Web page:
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FBI: Hand Over ‘Italians’ in RICO Opiate Case

The FBI is painting for the Italian government a portrait of two of its citizens as heartless, greedy killers of at least 700 residents of Florida and Tennessee and making this pitch: Send Luca Sartini and Luigi Palma to America to face justice.

U.S. Attorneys Tracy Stone and Kelly Pearson have filed in U.S. District Court an affidavit by FBI Agent Steven P. Haughton in a bid to convince the Italian government to extradite Sartini and Palma to the U.S.

The pair and a third man – Benjamin Rodriguez – are accused in a Racketeer Influenced and Corrupt Organization, or RICO, conspiracy indictment unsealed in January.

Death toll climbing

The indictment is connected to FBI raids nearly three years ago of clinics in East Tennessee the agency says were nothing more than cash-for-opiates operations that generated $21 million in profit in four years, put millions of prescription painkillers into the hands of addicts, and left a trail of dead patients.

The FBI says the East Tennessee operation was merely a spin-off from the trio’s highly-profitable and highlydeadly Urgent Care and Surgery Center network of emergency clinics, walk-in clinics and pain clinics in South Florida.

“It is known that approximately 700 of those patients are now dead, and that number is expected to rise as the investigation continues,” Haughton wrote in his extradition affidavit.

Although the allegations in the indictment – kickbacks, drug-dealing, intimidation and death – mirror a mafiastyle operation, this trio dubbed “the Italians” by workers in the clinics are accused of racketeering entirely within the medical community. It’s a new frontier for law enforcement and prosecutors battling the opioid epidemic.

Ready to run

Haughton says Sartini, 58, and Palma, 51, began making plans to flee to Italy as soon as the manager of the East Tennessee clinics – 53 year-old grandmother Sylvia Hofstetter – was arrested in 2015. The pair have dual citizenship. They were in Italy when the January indictment was unsealed and are being held there now. The FBI wants them extradited.

“This investigation has revealed that Sartini and Palma devised a plan to flee the United States should they ever face the likelihood of criminal prosecution,” Haughton wrote.

The pair and Rodriguez used a slew of shell companies to keep their names off the records connected to the pill mills and feeder clinics and intermediaries within the medical community to cloak their involvement and had avoided prosecution in South Florida, testimony and court records have shown.

But Hofstetter, described in Haughton’s affidavit as so closely tied to Sartini that workers thought “they were married,” had key information about the inner workings of the operation and was now behind bars in East Tennessee. The FBI had arrested more than 100 people tied to the clinics, including doctors, workers and patients, and many of them were now cooperating against both Hofstetter and “the Italians.”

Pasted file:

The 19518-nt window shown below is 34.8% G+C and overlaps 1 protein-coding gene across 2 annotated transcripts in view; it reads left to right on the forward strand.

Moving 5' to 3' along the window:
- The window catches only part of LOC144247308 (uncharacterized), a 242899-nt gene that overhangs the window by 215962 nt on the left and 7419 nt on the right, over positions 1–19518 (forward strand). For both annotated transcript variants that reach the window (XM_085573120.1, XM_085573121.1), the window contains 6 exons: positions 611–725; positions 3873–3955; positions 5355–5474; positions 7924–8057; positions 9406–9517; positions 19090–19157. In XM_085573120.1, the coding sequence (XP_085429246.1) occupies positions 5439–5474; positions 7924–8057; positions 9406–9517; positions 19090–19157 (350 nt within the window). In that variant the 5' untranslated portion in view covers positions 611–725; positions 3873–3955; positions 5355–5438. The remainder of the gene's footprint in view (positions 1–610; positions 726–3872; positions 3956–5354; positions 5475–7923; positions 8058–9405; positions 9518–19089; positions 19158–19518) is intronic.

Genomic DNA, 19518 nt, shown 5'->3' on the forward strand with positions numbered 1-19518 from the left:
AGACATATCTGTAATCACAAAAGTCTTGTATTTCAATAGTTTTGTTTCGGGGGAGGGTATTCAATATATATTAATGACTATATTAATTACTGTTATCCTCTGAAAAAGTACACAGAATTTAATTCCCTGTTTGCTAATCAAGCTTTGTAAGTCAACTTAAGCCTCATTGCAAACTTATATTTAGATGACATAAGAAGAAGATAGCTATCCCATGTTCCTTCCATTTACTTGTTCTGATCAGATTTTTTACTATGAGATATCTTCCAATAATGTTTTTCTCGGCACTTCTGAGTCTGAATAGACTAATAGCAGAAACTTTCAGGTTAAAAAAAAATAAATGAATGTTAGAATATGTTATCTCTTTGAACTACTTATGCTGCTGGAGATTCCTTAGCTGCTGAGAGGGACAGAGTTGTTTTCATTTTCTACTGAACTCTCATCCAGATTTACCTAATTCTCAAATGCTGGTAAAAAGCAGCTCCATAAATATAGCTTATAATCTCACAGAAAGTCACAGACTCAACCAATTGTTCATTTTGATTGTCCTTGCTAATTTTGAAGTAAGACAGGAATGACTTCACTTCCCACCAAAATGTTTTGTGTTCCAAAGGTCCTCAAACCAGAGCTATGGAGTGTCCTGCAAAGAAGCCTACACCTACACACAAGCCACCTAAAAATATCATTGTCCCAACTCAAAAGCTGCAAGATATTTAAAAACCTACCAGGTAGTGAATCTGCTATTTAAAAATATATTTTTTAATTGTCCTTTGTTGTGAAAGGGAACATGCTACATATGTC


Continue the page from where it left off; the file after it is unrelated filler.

According to Haughton’s affidavit, Sartini and Palma ordered “various associates” to find out what the FBI knew about them “utilizing pretenses and false statements.” The pair also offered to spirit away a “co-conspirator out of the United States.”

Sartini and Palma in early 2017 visited a Miami lawyer, who “advised Sartini and Palma to flee the United States to avoid this prosecution,” Haughton wrote.

The men did just that months later, the agent said in his affidavit.

The U.S. has an extradition treaty with Italy, but federal authorities still must convince the Italian government to honor it. Haughton offered this blunt assessment of why it should.

“Sartini (and) Palma made the conscious and deliberate decision to enrich (themselves) at the expense of thousands of human lives,” Haughton wrote. “Based on the severity of the charges pending against (them) and (their) attempt to flee from this prosecution, Sartini (and) Palma should be extradited to the United States to answer for (their) serious criminal conduct.”

Chasing the market

The FBI alleges Sartini, Palma and Rodriguez were businessmen looking to cash in on the enormous profits being generated by the market for prescription painkillers the Department of Justice has said in court records the opiate makers – so-called “Big Pharma” – ginned up by lying to doctors about the addictive properties of their drugs. Doctors then began overprescribing the drugs, creating addicts out of patients.

The trio set out to capitalize on that in the early 2000s by setting up in South Florida – then the base for what would become an epidemic – a network of legitimate- looking medical facilities with the sole purpose of trading cash for prescriptions, court records allege.

They recruited doctors and other licensed prescribers to do the drug dispensing and made deals with national drug-testing laboratories to funnel them hundreds of thousands of dollars in bogus drug-testing work in return for kickbacks, Haughton alleged in the indictment.

When authorities in South Florida began cracking down on pill mills, the indictment alleges Sartini, Palma and Rodriguez simply shifted their entire operation to East Tennessee, one of the largest markets for opiates in a state where just a few years ago anyone could open a pain clinic with no medical

background required. Hofstetter remains jailed and maintains her innocence. The chief medical director of the network of clinics at issue in the case – Dandridge doctor Richard Larson – died soon after he was indicted. Other doctors who worked at the clinics have struck plea deals as have two intermediaries involved in the kickback scheme.

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